Exploring the Abandoned Lake Dolores Waterpark

If you’ve driven to Las Vegas from Los Angeles or San Diego, you’ve passed by the abandoned Lake Dolores Waterpark.

Derelict buildings on the side of the highway on the way to or from Las Vegas are a common sight, so you probably didn’t give it much thought.

After all, what more could there be?

Surprisingly, quite a lot.

One set of ramshackle buildings belongs to Lake Dolores Waterpark, an easy day trip from Las Vegas.

History of Lake Dolores

The abandoned Lake Dolores Waterpark was once the flourishing 273 acre Lake Dolores Resort RV campground and Rock a Hoola Water Park.

Now, it sits in ruins.

A playground for the urban explorer, skateboarder, tagger, and anyone else brave enough to check out the graffiti painted buildings.

Pro-tip: Lake Dolores Waterpark is private property.

Lake Dolores Waterpark was built by Bob Byers in 1962 as a place for his extended family to gather. The man-made lake was named after his wife, Dolores.

Byers added waterslides, ziplines, and other features to the park and opened it to the public. For two decades it was the hot spot.

In the 90s Beyer sold Lake Dolores Waterpark to an investment group who modernized the park, added memorabilia from the 1950s and 1960s, and renamed it Rock a Hoola Waterpark.

Rock a Hoola had a few good years until an off-duty employee was injured and won a $4.4 million lawsuit, forcing the park into bankruptcy.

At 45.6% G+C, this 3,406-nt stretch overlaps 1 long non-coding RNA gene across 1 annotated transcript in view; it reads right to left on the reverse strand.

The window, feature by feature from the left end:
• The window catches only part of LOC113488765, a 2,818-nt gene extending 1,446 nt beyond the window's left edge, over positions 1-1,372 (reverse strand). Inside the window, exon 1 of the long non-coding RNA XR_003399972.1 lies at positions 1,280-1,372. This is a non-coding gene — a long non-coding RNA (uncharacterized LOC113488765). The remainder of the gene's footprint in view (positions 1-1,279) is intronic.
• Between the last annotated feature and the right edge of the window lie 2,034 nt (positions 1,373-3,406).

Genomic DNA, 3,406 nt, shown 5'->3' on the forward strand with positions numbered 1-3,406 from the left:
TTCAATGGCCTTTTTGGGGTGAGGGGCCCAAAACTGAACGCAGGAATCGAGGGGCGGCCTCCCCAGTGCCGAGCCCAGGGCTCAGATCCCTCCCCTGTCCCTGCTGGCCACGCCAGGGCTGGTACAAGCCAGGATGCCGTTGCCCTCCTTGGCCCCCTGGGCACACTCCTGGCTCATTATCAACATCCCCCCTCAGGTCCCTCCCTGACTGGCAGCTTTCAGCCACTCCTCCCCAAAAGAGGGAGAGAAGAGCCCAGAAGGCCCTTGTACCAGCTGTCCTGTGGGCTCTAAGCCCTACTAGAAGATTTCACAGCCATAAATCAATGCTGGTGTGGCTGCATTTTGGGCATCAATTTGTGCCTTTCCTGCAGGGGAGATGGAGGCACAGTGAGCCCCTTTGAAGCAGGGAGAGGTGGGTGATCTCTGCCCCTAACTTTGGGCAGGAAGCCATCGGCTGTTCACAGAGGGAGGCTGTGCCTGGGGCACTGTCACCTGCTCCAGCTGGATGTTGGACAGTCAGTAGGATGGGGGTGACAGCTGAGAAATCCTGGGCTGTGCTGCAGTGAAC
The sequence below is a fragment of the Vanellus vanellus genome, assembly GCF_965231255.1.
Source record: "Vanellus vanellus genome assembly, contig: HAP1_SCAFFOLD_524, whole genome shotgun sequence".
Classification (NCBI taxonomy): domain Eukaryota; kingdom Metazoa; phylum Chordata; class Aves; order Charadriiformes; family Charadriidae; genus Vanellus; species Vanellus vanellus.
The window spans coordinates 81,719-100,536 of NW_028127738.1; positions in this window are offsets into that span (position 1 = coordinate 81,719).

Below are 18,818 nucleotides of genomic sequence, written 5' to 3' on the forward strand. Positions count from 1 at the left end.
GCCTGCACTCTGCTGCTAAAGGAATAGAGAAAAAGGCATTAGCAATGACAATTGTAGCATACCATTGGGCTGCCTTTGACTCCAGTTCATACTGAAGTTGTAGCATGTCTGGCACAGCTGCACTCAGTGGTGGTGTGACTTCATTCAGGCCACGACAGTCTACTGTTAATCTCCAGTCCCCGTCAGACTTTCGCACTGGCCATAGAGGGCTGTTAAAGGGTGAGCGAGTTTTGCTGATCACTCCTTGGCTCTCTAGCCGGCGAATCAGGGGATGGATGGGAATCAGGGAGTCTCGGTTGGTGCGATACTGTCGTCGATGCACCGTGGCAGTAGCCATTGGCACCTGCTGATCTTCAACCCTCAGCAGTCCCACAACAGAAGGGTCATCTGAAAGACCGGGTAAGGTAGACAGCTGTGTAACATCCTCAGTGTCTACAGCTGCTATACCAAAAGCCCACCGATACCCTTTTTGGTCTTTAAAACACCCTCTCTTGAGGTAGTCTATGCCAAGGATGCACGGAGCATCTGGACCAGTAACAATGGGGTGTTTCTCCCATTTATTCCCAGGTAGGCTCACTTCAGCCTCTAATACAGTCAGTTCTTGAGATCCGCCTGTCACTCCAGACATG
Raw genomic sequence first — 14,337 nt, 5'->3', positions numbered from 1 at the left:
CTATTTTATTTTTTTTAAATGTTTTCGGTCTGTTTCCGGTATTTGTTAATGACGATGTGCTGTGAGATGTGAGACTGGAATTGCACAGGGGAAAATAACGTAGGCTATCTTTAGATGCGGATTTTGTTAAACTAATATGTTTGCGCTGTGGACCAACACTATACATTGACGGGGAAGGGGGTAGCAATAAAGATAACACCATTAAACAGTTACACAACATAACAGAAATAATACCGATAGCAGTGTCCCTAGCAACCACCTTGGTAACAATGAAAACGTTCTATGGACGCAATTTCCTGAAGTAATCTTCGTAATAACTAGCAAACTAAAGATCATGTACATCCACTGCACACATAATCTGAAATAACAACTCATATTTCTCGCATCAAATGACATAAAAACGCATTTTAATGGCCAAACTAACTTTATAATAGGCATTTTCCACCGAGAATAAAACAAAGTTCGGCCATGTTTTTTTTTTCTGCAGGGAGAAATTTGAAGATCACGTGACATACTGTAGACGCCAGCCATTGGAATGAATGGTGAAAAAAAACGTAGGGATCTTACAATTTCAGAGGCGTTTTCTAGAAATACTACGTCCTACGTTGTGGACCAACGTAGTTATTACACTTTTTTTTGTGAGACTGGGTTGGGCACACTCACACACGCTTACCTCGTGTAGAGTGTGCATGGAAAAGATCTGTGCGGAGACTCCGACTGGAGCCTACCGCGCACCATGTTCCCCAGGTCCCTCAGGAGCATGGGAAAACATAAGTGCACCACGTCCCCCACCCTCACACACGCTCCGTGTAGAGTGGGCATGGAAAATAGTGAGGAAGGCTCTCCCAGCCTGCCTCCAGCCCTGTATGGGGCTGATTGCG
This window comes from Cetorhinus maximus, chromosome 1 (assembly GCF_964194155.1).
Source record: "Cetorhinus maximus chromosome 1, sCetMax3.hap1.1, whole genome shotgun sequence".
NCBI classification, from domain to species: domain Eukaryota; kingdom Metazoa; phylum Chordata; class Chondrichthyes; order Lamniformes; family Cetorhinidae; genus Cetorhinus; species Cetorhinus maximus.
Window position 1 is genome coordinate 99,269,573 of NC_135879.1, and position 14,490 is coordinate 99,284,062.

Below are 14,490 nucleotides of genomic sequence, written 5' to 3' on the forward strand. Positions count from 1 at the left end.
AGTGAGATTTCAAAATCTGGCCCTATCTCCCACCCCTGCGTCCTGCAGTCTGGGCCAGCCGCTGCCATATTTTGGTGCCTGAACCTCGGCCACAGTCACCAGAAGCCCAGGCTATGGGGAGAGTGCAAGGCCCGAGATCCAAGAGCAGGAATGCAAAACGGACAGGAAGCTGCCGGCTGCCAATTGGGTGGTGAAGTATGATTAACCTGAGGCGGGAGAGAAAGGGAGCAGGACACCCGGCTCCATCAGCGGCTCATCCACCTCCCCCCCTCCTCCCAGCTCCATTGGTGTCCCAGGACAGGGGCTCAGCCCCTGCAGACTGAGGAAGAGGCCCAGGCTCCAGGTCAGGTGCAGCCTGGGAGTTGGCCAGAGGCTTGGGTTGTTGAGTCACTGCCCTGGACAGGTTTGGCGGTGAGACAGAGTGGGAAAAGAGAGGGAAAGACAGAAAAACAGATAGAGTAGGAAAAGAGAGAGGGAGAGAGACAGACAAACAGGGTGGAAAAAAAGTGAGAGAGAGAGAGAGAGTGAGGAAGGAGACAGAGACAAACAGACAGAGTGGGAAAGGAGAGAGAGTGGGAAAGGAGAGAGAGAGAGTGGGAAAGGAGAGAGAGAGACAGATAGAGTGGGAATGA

The court gave the park back to Dolores Byers who then sold it to another investment company. After renovations, the waterpark reopened as Discovery Waterpark in 2002. But it couldn’t stay in business and closed in 2004.

In March, the San Bernardino County Board of Supervisors approved a plan to restore Lake Dolores. Investors hope to reopen by 2023.  

How to Get to Lake Dolores Waterpark

Lake Dolores Waterpark is located at 72 Hacienda Road, Newberry Springs, CA 92365

From the 15 North heading to Vegas, you exit Minneola Road, turn right. Then you turn left on Yermo Road. And turn Left on Coyote Lake Road. Drive a couple of miles and it will be on the left hand side.

From the 15 South leaving Las Vegas, you’ll exit Harvard Road and turn right. Turn left on Hacienda Road. Drive a couple of miles and the park will be on your right.

Would you explore the abandoned Lake Dolores Waterpark?

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About Debra Schroeder

Debra is a former 12-year travel industry executive and has traveled the world using airline miles and credit card points since 1994. She’ll teach you the secrets of traveling well for less.

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